Marshall Crenshaw doesn’t own a word processor, but at this point in his career, he could probably use one. “All I have is an electric typewriter; it’s just a cheap one we bought at Montgomery Ward,” says the self-effacing singer-songwriter, speaking by phone from his home in upstate New York. “I never type anything that doesn’t have at least a handful of mistakes.”
Having completed the best album of his 15-year career, at least Crenshaw can sit back for a while and let other people do the writing. Partially recorded at Alex the Great recording studio in Nashville, Miracle of Science (Razor & Tie) is Crenshaw’s long-awaited follow up to 1991’s under-praised Life’s Too Short. In the five years between the two records, Crenshaw says, “I just got preoccupied. I couldn’t really get motivated to do a new album, and it wasn’t working out the way I wanted it to, so I just stopped trying.” Crenshaw had plenty to keep him busy: a sick spouse; a book project, Hollywood Rock: A Guide to Rock ’n’ Roll in the Movies; and a live album, Live: My Truck Is my Home, that reminded him just how much he missed making records.
When the time came to work on Miracle of Science, Nashville was the logical place to do some recordingfor reasons both practical and culinary. “I’ve been in and out of Nashville for the past six or seven years,” Crenshaw says. “I really like going to work there on songwriting, and I have some good friends there.” A Nashville-based friend, Brad Jones, invited Crenshaw down to check out his studio, and soon enough the visit turned into a recording session. “I went down there, even though when he first started prodding me to come down, I had only written one song, ‘What Do You Dream Of?’ ”
Once in Nashville, Crenshaw found “a real relaxed atmosphere that I really enjoyed. I had sort of been flirting with making a new record, and once I did the one song, it sort of put me in this feeding frenzy to do more. It came together pretty quick after that.”
And what were the culinary reasons? “I like the Indian restaurant a lot, Sitar. On a couple of trips to Nashville to work on the album, I drove from New York because I like to take long road trips. More than one time, as I arrived in Nashville, I drove straight to the Indian restaurant. I love that place.”
Since his first record was released in 1982, Marshall Crenshaw has become well known as a pop songwriter with a knack for making the complicated sound simple. Much more than just the bespectacled guy who had a hit with “Someday, Someway,” Crenshaw specializes in the basic guitars/bass/drums pop song with an adult twist: The songs may sound catchy and glossy, with their chiming guitars and background harmonies, but there’s always a subtle tension or clearheaded lyric that signals a sense of melancholy or regret. Indeed, looking back over Crenshaw’s eight albums, the things that stand out are his attention to detail, his aversion to trendiness, and his dedication to retooling the endless possibilities of the pop song. He draws on the deepest of rock ’n’ roll’s roots, with his distinctive sound invoking such influences as The Beatles, Brian Wilson, and Buddy Holly (whom he portrayed in the 1987 movie La Bamba).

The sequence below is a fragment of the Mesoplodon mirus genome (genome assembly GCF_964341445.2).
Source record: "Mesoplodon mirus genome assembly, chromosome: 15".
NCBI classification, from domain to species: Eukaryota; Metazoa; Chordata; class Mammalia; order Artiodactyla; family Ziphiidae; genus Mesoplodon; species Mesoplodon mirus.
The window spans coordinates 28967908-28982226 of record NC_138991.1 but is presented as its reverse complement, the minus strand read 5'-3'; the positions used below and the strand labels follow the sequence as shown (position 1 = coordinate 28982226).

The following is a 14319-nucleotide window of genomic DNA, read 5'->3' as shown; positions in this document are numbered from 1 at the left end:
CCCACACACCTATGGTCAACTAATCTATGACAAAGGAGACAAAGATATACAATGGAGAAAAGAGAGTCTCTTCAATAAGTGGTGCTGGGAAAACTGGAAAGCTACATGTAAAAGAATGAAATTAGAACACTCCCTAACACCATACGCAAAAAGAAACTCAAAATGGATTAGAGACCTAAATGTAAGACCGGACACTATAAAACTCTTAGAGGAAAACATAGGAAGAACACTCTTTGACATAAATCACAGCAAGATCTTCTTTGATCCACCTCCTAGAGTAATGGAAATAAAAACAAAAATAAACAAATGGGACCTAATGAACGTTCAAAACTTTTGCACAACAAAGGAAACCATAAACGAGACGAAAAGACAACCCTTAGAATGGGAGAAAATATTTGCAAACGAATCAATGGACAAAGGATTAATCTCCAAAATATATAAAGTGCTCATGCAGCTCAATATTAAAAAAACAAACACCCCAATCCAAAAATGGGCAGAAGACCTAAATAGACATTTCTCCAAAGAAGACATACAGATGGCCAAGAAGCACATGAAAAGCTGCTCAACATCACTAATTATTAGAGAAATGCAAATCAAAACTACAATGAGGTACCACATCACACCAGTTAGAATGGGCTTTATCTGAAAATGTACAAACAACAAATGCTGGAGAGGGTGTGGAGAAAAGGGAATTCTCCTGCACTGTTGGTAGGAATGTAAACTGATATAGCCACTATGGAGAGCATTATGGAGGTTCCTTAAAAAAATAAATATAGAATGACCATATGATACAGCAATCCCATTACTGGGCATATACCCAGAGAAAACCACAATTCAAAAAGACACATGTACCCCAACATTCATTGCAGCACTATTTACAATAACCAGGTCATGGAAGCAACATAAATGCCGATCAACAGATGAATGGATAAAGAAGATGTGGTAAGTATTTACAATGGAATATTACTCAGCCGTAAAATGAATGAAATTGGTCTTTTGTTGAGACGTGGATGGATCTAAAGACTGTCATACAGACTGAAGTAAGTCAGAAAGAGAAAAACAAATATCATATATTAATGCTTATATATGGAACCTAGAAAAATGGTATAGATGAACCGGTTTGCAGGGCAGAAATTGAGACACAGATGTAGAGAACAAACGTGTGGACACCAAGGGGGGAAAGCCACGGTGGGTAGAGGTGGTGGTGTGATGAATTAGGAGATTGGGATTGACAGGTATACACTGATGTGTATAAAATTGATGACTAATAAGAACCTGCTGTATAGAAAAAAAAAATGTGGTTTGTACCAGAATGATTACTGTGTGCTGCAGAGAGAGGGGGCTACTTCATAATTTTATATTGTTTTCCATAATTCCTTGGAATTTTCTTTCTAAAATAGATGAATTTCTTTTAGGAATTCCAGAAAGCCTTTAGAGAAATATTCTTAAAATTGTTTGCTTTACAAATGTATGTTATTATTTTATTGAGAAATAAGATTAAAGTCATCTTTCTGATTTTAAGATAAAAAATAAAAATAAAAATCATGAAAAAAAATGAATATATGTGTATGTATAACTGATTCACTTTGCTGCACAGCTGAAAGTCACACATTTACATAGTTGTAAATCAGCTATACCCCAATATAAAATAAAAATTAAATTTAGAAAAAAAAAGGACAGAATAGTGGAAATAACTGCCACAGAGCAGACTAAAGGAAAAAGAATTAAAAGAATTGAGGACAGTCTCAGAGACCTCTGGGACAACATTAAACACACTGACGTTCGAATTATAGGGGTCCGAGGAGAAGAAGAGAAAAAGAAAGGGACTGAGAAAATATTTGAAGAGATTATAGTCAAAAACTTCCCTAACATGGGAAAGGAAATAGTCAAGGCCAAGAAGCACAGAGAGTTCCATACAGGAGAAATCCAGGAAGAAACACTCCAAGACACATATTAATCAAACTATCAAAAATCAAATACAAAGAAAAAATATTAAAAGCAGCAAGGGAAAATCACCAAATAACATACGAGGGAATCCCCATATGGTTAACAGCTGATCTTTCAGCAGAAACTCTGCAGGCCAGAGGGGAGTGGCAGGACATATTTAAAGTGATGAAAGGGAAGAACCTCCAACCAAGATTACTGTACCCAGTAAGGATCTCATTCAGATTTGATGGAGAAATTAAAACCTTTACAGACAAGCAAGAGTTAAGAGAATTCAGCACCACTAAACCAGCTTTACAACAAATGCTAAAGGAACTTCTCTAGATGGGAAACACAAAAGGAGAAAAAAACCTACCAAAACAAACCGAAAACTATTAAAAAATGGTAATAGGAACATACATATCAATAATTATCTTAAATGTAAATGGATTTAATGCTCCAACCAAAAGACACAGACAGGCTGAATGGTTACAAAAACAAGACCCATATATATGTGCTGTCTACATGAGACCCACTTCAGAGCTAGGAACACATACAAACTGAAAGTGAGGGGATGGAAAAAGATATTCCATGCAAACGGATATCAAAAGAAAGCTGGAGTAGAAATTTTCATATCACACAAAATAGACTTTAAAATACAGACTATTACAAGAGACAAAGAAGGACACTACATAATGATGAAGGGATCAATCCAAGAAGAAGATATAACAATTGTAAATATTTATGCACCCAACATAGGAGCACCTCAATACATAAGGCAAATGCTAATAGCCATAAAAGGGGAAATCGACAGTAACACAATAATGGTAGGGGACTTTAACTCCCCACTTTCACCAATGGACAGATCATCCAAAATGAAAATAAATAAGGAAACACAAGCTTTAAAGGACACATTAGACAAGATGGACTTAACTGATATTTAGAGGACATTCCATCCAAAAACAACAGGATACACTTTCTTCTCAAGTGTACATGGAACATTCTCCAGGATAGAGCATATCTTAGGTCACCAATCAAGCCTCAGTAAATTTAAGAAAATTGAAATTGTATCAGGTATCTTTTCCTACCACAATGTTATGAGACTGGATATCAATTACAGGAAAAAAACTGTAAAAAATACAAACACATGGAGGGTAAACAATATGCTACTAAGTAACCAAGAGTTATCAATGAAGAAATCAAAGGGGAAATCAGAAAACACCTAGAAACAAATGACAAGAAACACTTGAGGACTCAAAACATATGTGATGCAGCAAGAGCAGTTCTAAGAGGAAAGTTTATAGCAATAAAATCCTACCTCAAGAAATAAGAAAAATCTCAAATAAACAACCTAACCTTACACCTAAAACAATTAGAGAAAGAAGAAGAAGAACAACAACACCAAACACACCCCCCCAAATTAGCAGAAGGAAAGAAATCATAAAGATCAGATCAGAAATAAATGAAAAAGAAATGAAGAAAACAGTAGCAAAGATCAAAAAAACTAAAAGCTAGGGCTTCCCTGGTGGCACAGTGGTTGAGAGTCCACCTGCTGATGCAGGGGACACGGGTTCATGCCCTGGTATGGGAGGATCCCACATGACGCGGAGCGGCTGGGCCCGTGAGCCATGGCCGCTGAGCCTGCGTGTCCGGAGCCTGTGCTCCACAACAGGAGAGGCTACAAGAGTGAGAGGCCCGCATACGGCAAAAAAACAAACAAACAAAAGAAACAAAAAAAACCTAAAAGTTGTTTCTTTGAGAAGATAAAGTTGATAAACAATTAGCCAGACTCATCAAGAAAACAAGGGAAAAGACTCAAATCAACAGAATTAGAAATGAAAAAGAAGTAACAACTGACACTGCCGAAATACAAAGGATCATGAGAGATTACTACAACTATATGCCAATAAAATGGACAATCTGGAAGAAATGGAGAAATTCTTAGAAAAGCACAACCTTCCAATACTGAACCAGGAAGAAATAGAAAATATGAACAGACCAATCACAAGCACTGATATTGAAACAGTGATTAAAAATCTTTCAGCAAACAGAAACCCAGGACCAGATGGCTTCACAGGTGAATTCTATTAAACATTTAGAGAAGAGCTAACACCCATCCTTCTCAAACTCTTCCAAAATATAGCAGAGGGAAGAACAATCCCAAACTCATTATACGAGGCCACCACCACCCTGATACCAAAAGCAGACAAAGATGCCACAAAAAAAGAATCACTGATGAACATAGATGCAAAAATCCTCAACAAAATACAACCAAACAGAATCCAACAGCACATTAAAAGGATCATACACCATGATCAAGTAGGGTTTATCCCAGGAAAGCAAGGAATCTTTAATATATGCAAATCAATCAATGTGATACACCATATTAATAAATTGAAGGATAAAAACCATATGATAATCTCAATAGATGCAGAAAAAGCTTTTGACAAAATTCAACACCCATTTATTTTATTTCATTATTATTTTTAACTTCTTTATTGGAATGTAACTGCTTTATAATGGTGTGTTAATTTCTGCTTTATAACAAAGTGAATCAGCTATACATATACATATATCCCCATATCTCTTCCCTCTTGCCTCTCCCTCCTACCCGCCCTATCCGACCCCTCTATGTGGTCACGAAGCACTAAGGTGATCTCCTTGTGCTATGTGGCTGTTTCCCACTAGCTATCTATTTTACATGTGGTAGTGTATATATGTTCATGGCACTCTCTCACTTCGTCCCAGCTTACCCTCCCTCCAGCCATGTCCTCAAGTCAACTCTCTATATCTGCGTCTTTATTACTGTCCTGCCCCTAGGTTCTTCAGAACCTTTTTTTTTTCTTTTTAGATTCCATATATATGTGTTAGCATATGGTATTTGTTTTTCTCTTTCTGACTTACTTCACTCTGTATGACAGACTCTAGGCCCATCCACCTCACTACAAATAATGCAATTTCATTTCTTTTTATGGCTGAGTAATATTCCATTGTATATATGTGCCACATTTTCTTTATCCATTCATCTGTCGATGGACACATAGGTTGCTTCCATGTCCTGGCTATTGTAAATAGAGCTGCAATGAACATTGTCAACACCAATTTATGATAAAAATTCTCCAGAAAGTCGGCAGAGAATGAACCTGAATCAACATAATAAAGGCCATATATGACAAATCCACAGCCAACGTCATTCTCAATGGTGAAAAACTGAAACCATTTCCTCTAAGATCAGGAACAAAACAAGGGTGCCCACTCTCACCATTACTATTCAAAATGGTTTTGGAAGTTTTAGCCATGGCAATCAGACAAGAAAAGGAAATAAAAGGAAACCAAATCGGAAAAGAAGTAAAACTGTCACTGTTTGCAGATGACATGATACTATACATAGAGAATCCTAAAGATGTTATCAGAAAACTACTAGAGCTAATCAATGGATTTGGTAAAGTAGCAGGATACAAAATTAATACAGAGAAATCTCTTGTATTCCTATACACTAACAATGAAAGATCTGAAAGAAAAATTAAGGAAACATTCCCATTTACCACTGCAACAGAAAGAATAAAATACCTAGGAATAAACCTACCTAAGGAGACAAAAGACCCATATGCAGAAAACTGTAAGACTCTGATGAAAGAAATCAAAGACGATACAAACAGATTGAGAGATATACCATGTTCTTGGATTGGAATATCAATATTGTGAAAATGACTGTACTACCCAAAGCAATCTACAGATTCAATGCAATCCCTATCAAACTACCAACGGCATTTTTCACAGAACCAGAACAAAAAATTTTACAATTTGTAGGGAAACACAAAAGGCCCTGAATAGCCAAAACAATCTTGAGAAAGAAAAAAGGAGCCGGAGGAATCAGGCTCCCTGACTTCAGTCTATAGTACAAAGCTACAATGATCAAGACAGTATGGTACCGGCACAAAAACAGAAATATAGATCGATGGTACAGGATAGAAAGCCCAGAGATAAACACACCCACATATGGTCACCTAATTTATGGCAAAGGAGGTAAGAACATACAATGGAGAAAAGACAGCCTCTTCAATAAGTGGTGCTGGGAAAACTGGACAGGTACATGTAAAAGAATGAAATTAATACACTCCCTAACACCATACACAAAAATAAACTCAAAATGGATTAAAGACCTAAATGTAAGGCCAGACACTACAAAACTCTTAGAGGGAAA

For all his brilliance, though, Crenshaw has put out some inconsistent collections throughout his careerwhich makes the uniformly excellent Miracle of Science worth the five-year wait. Crenshaw sounds relaxed, and his songs sound much less fussed-over than on his last few albums. A lot of this looseness can likely be attributed to his new approach to recordinghe played many of the instruments and handled production chores as well.
“I really took a hands-on approach with this record,” he says. “A lot of the records I made in the ’80s were sort of made by committee. And I had to do it that way because there was a lot of pressure and a lot of money at stake, and a lot of second-guessing going on. I’d say that after my first two albums, I’d really never had too much fun making records. There was really sort of a cloud over all those records, even though I think they have some really good moments.”
While in Nashville, Crenshaw recorded three cover songs for Miracle of Science: Ray Price’s “Who Stole That Train,” which Entertainment Weekly dubbed “incendiary”; his interpretation of Grant Hart’s “2541,” which takes on an almost country-sounding forlornness; and Billy Fury’s “A Wondrous Place.” But for an artist so highly praised for his songwriting skills, cover tunes seem out of place on a comeback album.
“To tell you the plain truth,” says Crenshaw, “it was pragmatism to an extent, because I’ve been not writing much.... I’ve been distracted, preoccupied, unfocused, whatever. Once I did “What Do You Dream Of?,” I knew I had to make another record, but I also knew that if I had to write 11 more songs, it would never happen. So I thought reinventing some old songs according to my needs would be a good exercise anyway, and that’s what I ended up doing.”
Crenshaw is clearly excited about his new album, including its “trance-inducing cover artwork you can play with for hours.” He plans to tour soon, and his road dates should include a stop in Nashville. With the Top 40 success of “Til I Hear It From You,” a song Crenshaw cowrote with the Gin Blossoms, one can’t help wondering if the singer would like to see his new record make a showing on Casey Kasem’s countdown. “This sort of thing does cross my mind, like I think ‘What Do You Dream Of?’ would make a good Top 40 single. But I know enough about the business end of things to not have a real romantic answer to that. I’m just glad it’s finished, you know?”
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